MA40198: Applied statistical inference
[Page last updated: 05 August 2021]
Academic Year:  2021/2 
Owning Department/School:  Department of Mathematical Sciences 
Credits:  6 [equivalent to 12 CATS credits] 
Notional Study Hours:  120 
Level:  Masters UG & PG (FHEQ level 7) 
Period: 

Assessment Summary:  CW 40%, EX 60% 
Assessment Detail: 

Supplementary Assessment: 

Requisites:  Before taking this module you must take MA20226 or an equivalent unit from another institution. In particular, some familiarity with R statistical package, basic probability and maximum likelihood estimation are assumed. 
Description:  Aims: To provide students with an introduction to some of the key quantitative methods available for making statistical inferences about nonstandard and nonlinear models from data, in order to make inferences and predictions about the system that the data and model relate to. Learning Outcomes: By the end of the course students should be able to take a simple nonstandard and nonlinear model of a system, together with appropriate data, and write down the likelihood for a sensibly parameterised version of the model. They should be able to maximise this likelihood, or use it as part of a Bayesian analysis, with R. In addition students should be able to compare alternative models appropriately, find approximate confidence intervals for model parameters and check models critically. Students should be able to handle simple stochastic model variants via approximate likelihood based methods, or stochastic simulation. Skills: Numeracy T/F A Problem Solving T/F A Written Communication F (in tutorials), A Content: The course will be delivered via 1 lecture and 2 computer labs per week. The lab work will be based on applying the methods to simple, but real nonlinear systems: for example, pest insect populations, chemostat dynamics, pharmacokinetic systems and biological growth models. The course will cover: * Basics of large sample theory of maximum likelihood estimation. * Basics of numerical optimization. * Use of numerical optimization for maximum likelihood estimation in R * Basics of practical Bayesian approach to inference. * Basic theory of Markov Chain Monte Carlo * How to code up simple MCMC samplers in R * Model checking, criticism and interpretation. * Random effects in models.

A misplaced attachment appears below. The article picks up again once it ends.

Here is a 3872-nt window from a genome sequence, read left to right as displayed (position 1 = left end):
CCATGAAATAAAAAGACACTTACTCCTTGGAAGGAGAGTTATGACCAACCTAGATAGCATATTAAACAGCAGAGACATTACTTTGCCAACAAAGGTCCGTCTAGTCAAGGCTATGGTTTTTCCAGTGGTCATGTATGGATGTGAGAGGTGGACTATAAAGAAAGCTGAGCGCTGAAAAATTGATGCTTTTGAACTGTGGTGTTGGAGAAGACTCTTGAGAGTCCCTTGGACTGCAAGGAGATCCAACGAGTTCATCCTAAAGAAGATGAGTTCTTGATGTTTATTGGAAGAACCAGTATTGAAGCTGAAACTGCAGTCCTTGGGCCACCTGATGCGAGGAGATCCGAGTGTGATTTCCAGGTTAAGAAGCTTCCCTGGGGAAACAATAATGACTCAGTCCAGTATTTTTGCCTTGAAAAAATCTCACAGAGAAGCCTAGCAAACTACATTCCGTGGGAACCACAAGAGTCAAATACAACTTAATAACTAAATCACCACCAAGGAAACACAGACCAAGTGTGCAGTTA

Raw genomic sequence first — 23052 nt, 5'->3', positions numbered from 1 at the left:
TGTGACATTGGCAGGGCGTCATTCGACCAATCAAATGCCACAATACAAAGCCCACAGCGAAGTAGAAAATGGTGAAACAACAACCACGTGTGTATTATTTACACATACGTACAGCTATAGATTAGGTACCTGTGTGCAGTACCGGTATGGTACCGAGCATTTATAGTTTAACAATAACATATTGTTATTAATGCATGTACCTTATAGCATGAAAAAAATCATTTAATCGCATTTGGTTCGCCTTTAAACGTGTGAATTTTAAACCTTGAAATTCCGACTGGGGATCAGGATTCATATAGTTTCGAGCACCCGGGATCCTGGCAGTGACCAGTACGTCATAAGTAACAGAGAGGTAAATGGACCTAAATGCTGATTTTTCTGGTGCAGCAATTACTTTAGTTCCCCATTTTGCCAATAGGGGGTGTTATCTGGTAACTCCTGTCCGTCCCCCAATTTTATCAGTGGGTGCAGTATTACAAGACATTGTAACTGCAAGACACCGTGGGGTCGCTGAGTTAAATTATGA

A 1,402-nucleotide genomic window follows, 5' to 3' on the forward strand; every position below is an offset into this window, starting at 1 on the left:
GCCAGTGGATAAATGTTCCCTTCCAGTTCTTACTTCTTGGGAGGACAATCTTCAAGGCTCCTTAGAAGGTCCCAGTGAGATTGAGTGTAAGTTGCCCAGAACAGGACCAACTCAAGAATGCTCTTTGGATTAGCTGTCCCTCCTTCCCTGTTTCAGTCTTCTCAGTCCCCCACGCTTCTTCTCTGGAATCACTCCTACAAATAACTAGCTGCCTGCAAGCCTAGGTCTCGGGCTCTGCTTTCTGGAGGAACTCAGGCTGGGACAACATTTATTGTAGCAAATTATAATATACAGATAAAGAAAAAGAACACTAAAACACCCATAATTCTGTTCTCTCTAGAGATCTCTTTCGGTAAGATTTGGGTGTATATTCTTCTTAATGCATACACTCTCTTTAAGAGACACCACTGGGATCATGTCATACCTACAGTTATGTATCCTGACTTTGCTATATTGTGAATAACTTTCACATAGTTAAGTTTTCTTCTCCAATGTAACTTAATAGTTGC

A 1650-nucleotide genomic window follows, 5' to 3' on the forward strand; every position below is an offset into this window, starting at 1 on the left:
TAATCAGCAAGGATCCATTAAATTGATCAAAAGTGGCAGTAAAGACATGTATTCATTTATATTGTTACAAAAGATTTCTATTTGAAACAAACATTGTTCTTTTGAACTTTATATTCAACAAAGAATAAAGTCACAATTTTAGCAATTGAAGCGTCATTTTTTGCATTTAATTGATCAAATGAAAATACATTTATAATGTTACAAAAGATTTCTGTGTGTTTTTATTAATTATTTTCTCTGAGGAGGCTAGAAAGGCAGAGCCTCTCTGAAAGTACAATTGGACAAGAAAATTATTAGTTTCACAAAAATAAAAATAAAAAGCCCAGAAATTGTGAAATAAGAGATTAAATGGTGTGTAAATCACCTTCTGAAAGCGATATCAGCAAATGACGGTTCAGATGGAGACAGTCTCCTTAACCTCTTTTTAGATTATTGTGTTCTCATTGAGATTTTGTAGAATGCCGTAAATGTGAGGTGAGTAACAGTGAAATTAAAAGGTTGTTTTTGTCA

Programme availability: 
MA40198 is Optional on the following programmes:Department of Economics

Notes: